I started letter writing when I was 12 years old and loved every aspect of it. I moved to emails and texts but missed seeing a handwritten letter in my mailbox so I started penpalling again 3 years ago and have met lots of lovely people around the world. I also met face to face with a few people here in Australia through postcrossing.
So I will be Guestblogging for Lettermo today with a wonderful story that started from a chance encounter with a dedicated school teacher in Illinois USA who is a member of Postcrossing. I happened to come across her request for postcrossers to send postcards to her 5 year old pupils who loved her postcards that she received and wanted their own. Each year has as different set of children to write to. This will be my second year of sending to her students. I wanted to be a part of her class curriculum because the trend of letter writing is fast becoming obsolete with technology ruling the world.
I sent the children Tim Tam biscuits, they are best eaten by biting off a little of both ends and sucking your coffee or tea through the biscuit. The factory is just down the road from where we live. The children loved it. I also sent baby koala soft toys for each of them, and Australian Girl Guide biscuits. Connie told me they were a hit. I sent them some vegemite too which is a favourite spread of every child in Australia and the Pacific-somehow that was not a favourite and is an acquired taste.
My postcards that I sent them are about the animals in Australia. Connie does lessons about the animals and most things I send them. She has set up walls with all our postcards from around the world.
The above photos are courtesy of Connie Szorc and have been printed with her permission.
I received from them this month a wonderful parcel which was overwhelming. Connie knew that I love cooking and recipes so she got together with the parents to make a cookbook of their favourite recipes to send to me. I’m going to be trying every recipe in that book.
These are the recipe postcards they also bought and write on. I chose to write to all 22 of the students, I couldn’t just pick a few.
Connie said this programme she has going for the children have been truly life changing for their young lives. It has definitely been life changing for me as I have never had penpals so young. The innocence in their writing is so refreshing.
I asked Connie if she would like to contribute to this guest blog and the following is what she wrote:
My name is Connie, and I am a preschool teacher at Batavia Covenant Preschool, Batavia, IL USA. For a very long time I had been wanting to find pen pals for students and for some reason it never seemed to work out. As chance would have it I came across Postcrossing and it truly changed my classroom. My original intention was for my students to see a world beyond their backyard. I hoped we might learn a little about geography, different kinds of foods, fun activities children around the world might enjoy, and of course learn about different native animals. What I never expected was how Postcrossing and letter writing could have turned into so much more. One very special day I was lucky enough to meet Bridget from Australia. She wanted to share Australia with all of my students. She told us about koala bears and kangaroos. We took time to read books about Australia, and then find it on the map. We read all we could about koalas and kangaroos. Then one day a package came filled with postcards and information and best of all Tim Tams. We all learned how much we loved those cookies. Bridget also told us about a food called Vegemite, we had never heard of it, but after a trip to a local store that deals in different cultural foods, we found it. We discovered we liked Tim Tams much more than Vegemite.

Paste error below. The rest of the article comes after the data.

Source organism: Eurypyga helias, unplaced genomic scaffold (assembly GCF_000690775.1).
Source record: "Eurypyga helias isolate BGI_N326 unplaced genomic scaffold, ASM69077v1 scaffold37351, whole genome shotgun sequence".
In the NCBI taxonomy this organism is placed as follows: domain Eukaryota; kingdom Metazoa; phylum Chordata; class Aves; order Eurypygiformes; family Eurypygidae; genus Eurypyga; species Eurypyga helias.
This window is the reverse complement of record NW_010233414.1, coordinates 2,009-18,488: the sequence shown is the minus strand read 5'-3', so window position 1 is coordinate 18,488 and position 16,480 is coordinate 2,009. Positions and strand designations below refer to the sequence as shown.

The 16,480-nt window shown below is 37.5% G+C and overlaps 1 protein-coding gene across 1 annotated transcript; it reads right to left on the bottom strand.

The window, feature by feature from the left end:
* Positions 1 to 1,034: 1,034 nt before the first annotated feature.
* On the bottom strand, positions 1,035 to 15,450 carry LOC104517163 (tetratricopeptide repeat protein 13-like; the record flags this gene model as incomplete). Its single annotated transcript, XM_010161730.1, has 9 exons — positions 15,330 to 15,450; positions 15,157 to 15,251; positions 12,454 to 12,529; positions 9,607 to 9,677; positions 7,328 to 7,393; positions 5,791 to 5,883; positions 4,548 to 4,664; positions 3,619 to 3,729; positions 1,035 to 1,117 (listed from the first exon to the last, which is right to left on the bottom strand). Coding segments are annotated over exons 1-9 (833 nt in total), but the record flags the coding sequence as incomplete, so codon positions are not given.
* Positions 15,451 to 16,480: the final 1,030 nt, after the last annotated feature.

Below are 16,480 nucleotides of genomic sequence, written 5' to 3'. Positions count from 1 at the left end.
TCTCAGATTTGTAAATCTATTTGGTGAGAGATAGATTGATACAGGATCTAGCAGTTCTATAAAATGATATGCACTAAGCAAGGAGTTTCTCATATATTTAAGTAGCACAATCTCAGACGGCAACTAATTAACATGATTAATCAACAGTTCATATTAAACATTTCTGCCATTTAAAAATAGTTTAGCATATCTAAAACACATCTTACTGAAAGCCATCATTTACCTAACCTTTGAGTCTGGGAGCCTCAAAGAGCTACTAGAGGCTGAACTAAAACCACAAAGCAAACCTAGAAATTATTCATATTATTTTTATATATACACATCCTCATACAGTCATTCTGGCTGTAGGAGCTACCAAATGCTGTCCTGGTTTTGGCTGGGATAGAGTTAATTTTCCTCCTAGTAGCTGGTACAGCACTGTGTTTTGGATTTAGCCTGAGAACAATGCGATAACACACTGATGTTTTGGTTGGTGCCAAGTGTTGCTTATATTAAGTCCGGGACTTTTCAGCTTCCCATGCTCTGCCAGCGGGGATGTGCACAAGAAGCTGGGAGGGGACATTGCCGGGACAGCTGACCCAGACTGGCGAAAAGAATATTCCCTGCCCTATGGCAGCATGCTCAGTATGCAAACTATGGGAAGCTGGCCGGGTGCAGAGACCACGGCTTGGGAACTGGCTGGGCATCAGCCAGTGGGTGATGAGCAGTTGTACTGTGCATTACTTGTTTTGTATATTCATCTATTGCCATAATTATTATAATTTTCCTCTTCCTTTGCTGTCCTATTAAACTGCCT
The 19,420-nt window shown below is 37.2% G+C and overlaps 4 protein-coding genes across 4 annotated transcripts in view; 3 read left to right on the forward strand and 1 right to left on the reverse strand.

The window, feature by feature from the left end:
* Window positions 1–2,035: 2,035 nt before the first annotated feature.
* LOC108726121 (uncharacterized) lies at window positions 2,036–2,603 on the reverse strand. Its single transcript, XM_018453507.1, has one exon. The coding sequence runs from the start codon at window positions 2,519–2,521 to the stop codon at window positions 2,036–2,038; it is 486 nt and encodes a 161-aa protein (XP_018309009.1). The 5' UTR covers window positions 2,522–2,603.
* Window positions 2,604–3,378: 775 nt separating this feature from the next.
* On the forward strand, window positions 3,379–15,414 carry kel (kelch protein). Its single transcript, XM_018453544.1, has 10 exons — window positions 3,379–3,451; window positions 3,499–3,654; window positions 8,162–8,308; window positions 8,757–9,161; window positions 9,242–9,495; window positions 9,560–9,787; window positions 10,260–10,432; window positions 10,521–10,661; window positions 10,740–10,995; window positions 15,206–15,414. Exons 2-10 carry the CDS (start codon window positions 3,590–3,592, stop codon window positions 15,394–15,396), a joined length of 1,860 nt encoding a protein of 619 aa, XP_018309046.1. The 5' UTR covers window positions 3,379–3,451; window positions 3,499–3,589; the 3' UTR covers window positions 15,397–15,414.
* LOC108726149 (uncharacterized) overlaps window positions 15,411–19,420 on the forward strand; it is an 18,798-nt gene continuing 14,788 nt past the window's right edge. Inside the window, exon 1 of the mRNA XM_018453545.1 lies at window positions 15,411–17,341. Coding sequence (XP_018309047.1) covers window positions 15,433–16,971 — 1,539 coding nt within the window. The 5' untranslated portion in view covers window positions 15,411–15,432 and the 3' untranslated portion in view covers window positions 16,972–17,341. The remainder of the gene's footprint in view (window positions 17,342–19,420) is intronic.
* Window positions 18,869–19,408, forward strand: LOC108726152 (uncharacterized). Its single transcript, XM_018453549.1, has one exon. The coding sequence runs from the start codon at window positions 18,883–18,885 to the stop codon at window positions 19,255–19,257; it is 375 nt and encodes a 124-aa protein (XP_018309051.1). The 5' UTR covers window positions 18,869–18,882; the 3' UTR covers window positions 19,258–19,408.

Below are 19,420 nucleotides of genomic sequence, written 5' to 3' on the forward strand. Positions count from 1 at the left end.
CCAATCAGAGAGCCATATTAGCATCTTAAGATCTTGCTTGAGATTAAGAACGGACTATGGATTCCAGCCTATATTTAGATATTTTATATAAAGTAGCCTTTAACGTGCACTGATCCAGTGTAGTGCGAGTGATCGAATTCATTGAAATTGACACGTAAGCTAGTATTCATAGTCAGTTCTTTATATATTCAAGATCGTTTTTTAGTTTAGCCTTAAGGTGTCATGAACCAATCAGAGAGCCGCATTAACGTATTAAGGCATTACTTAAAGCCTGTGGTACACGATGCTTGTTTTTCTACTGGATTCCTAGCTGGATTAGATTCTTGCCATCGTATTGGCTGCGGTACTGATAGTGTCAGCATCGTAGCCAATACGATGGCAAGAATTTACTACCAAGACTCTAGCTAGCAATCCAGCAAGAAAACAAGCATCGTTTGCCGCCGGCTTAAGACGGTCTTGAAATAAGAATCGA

Postcards and writing started out as a way for my class to learn about the world we live in, instead we have made many friends. My students now understand the value of a written note, and they have learned they can do a random act of kindness just by picking up a pencil (or crayon) and tell someone about their day. The best part, because they are young their parents have become just as involved. Bridget not only touched my classroom with her letters and words, but she has touched their families as well.
What we have come to learn from Postcrossing and letter writing is that people all around the world are pretty amazing. We now think of Bridget as one of our best friends. All I have to do is say we received postcards from Bridget and my students know exactly who I mean.
My student’s parents often tell me how much they love this project, and I say “I do too!”